May 3, 2008
Although I have heard more than a few commencement speeches, this is the first one I have given, and I greatly appreciate the invitation and the opportunity.
But in preparing these remarks, I struggled quite awhile about what to say. Should I talk about the exciting world of electrical engineering? Or perhaps about the exciting world of patent law? Or perhaps should I just give you some wise principles for life? You know, some of those Benjamin Franklin-like platitudes that are so popular this time of year: “Never eat more than you can lift.” “They can’t chase you if you don’t run.” “If the enemy is in range, so are you.”
None of those ideas seemed quite right. Can anything really be said in a commencement address that has not already been said many times before? After all, there are only so many ways one can say, “Go forth and conquer!”
So I struggled to find a topic worthy of the occasion. What should I choose? How should I decide? And with those questions, I found my topic – I decided to talk about decisions. So much in our lives depends on our choices and on our decisions. How do we make those choices? How should we make those choices?
You hear much today about freedom of choice. And it is true that God has given us free will. We have the power to choose. But, while we are free to choose our actions, we are not free to choose the consequences of our actions. A true mark of wisdom is the ability to anticipate those consequences. Our God-given right to choose is a God-given responsibility to choose wisely.
You often hear of the pathway of life, but for many there is no pathway but rather only a dark forest with countless paths leading in countless directions. In fact, at no time in history have we had more choices than we do today. And the more choices we have, the more difficult it is to make a decision. We can do what we want, where we want, and with whom we want – and at no point in your lives are you likely to have more choices than you do at this moment – where to live, where to work, whom to marry.
Some decisions are big and some are small, but at the time it is not always easy to tell which is which. Some decisions that seemed small may turn out to have been life-changing. That uncertainty makes it all the more important that we have some basis for making the decisions in our life.
And we have many bases from which to choose. We can decide to do what others are doing. We can decide to do what feels right or what feels good. We can decide to do nothing, but even that is a decision – and there are many today on that path. The world is full of people who just can’t make up their mind about anything. Winston Churchill described such people as “decided only to be undecided, resolved to be irresolute, and adamant for drift.” For that drifting group, nothing is deliberate. Instead, life for them is simply a game of pinball in which they aimlessly bounce about until at last they miss the paddles and drop through the chute to end the game. They don’t care what path they are on because they don’t care where they are going.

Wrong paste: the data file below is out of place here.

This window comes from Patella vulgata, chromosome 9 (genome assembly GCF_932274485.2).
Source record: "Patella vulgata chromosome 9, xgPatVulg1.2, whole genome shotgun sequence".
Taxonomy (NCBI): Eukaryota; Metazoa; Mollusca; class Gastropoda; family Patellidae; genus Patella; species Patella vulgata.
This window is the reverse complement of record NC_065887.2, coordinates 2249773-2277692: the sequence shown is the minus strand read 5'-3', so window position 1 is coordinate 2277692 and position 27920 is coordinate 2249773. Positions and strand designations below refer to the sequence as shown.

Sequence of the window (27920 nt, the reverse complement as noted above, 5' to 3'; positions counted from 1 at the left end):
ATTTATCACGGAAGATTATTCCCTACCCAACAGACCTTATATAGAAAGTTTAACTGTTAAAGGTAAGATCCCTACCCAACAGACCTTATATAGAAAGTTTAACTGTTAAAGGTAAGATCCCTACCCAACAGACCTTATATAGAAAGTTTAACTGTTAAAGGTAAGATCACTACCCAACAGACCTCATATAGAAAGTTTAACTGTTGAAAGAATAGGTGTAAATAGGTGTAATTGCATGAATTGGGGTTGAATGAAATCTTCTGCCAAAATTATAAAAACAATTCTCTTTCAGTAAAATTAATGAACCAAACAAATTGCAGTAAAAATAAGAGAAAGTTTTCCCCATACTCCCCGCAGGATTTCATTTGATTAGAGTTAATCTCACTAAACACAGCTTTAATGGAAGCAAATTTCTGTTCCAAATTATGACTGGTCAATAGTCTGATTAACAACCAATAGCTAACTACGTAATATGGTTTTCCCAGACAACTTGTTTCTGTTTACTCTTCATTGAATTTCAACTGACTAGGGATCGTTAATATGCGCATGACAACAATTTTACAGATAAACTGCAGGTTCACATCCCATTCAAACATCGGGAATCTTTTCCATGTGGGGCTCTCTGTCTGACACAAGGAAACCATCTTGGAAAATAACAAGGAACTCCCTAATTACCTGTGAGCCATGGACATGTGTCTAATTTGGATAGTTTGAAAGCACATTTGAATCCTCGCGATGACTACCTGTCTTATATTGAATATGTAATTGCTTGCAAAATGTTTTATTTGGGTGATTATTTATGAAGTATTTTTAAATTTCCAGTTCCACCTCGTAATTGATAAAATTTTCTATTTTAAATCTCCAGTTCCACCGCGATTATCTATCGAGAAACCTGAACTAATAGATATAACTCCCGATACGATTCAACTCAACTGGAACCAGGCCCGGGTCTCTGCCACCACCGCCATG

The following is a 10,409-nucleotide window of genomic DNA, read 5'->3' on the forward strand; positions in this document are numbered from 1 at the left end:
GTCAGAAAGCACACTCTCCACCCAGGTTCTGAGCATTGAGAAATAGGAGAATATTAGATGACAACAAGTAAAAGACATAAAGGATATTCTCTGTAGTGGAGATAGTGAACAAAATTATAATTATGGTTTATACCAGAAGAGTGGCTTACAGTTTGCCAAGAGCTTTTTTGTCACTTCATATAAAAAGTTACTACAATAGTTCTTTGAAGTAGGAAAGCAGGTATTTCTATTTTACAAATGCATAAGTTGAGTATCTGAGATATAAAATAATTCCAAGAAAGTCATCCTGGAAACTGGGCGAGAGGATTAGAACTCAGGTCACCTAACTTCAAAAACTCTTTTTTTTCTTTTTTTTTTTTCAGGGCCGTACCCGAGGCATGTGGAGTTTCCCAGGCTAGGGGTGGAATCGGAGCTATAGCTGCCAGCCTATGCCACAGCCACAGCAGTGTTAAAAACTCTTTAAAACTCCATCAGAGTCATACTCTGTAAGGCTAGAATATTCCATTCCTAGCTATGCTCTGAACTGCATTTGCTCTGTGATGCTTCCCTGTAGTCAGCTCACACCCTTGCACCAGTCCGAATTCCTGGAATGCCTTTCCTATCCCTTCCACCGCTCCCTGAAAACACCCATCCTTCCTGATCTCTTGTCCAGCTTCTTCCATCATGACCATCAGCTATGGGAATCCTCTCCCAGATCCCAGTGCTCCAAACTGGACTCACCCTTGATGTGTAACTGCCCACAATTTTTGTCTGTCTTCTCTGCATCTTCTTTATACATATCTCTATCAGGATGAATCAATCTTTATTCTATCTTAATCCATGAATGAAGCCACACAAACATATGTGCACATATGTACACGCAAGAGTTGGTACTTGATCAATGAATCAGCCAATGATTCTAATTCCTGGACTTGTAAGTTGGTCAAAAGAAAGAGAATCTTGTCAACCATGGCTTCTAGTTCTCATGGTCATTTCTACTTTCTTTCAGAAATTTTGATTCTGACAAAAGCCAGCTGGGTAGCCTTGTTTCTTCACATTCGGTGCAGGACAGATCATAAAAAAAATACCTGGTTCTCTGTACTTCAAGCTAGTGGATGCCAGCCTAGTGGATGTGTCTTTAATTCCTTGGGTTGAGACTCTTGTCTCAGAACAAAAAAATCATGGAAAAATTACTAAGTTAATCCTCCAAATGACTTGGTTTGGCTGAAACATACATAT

In preparing these remarks, I came across a poem by Robert Frost that has long been a favorite of mine – “The Road Not Taken.” The poem is about making choices and it ends with the memorable line, “Two roads diverged in a wood, and I—I took the one less traveled by, And that has made all the difference.” And that line has no doubt been quoted in countless graduation exercises to tell countless graduates – all dressed exactly alike – that individuality is the key to success. But when you read the entire poem, what you discover is that it has a very different message.
The poem begins with a description of those two roads that diverged in a yellow wood – and what the poet tells us is that the two roads were about the same. If one was really less traveled, it was hardly noticeable as he stood there deciding which way to go. It is many years later (“ages and ages hence”) that he concludes one road must have been less traveled – and he does so with a sigh. There really was, he concludes, a basis for that decision made so long ago – that decision that seemingly made such a difference in his life. Surely the course of his life had not been determined by a random turn in the woods long ago – or had it? When you read the entire poem, what you see is not individualism, what you see is regret. After all, the title of the poem is not “The Less Traveled Road” but “The Road Not Taken.”
Yogi Berra said, “When you come to a fork in the road, take it!” And in your lives, you will come upon many forks in the road where you will be called upon to make a decision. Do I go left? Or right? Or perhaps just stand still wondering if I should go left or right? Or perhaps I should turn back? How can I know which way to go? You will ask such questions many times, and absent guidance you may like the poet one day find yourself wondering about those roads not taken and the seeming randomness of your life.
When we come to one of those forks in the road, how can we choose the correct path? What we need are road signs, and that is what I want to talk about today – three road signs that will help guide you on that road. Three guideposts that will help you find your way through that dark forest. Three choices that you will face, not once, but many times.
The first road sign presents us with a choice between truth and desire.